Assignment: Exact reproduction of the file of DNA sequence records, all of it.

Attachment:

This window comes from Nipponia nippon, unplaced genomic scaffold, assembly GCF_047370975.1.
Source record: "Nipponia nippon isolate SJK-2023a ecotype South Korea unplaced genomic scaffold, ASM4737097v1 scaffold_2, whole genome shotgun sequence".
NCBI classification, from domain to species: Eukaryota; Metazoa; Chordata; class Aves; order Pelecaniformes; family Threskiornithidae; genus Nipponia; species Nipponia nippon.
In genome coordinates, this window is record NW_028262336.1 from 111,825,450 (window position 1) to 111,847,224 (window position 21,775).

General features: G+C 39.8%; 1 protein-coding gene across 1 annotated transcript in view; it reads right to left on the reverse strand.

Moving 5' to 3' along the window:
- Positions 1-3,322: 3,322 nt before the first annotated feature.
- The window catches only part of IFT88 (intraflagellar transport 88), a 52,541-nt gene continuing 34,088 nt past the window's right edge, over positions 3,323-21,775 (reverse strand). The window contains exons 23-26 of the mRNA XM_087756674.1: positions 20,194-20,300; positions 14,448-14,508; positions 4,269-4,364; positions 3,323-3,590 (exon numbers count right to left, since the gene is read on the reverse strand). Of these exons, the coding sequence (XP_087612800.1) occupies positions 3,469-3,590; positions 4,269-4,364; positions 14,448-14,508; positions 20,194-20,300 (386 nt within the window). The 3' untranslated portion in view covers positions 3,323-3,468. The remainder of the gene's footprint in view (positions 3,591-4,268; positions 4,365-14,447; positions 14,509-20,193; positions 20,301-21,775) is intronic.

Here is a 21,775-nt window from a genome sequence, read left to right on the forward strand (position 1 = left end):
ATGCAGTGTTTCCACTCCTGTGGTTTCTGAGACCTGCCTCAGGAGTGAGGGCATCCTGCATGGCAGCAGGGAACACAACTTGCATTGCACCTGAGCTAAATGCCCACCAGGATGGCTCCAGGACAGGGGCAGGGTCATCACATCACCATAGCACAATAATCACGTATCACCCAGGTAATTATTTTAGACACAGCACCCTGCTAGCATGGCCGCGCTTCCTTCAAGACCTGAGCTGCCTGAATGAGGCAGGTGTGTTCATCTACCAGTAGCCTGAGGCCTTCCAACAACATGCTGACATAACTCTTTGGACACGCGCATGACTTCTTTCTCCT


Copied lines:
This window comes from Nipponia nippon, unplaced genomic scaffold, assembly GCF_047370975.1.
Source record: "Nipponia nippon isolate SJK-2023a ecotype South Korea unplaced genomic scaffold, ASM4737097v1 scaffold_2, whole genome shotgun sequence".
NCBI classification, from domain to species: Eukaryota; Metazoa; Chordata; class Aves; order Pelecaniformes; family Threskiornithidae; genus Nipponia; species Nipponia nippon.
In genome coordinates, this window is record NW_028262336.1 from 111,825,450 (window position 1) to 111,847,224 (window position 21,775).

General features: G+C 39.8%; 1 protein-coding gene across 1 annotated transcript in view; it reads right to left on the reverse strand.

Moving 5' to 3' along the window:
- Positions 1-3,322: 3,322 nt before the first annotated feature.
- The window catches only part of IFT88 (intraflagellar transport 88), a 52,541-nt gene continuing 34,088 nt past the window's right edge, over positions 3,323-21,775 (reverse strand). The window contains exons 23-26 of the mRNA XM_087756674.1: positions 20,194-20,300; positions 14,448-14,508; positions 4,269-4,364; positions 3,323-3,590 (exon numbers count right to left, since the gene is read on the reverse strand). Of these exons, the coding sequence (XP_087612800.1) occupies positions 3,469-3,590; positions 4,269-4,364; positions 14,448-14,508; positions 20,194-20,300 (386 nt within the window). The 3' untranslated portion in view covers positions 3,323-3,468. The remainder of the gene's footprint in view (positions 3,591-4,268; positions 4,365-14,447; positions 14,509-20,193; positions 20,301-21,775) is intronic.

Here is a 21,775-nt window from a genome sequence, read left to right on the forward strand (position 1 = left end):
ATGCAGTGTTTCCACTCCTGTGGTTTCTGAGACCTGCCTCAGGAGTGAGGGCATCCTGCATGGCAGCAGGGAACACAACTTGCATTGCACCTGAGCTAAATGCCCACCAGGATGGCTCCAGGACAGGGGCAGGGTCATCACATCACCATAGCACAATAATCACGTATCACCCAGGTAATTATTTTAGACACAGCACCCTGCTAGCATGGCCGCGCTTCCTTCAAGACCTGAGCTGCCTGAATGAGGCAGGTGTGTTCATCTACCAGTAGCCTGAGGCCTTCCAACAACATGCTGACATAACTCTTTGGACACGCGCATGACTTCTTTCTCCT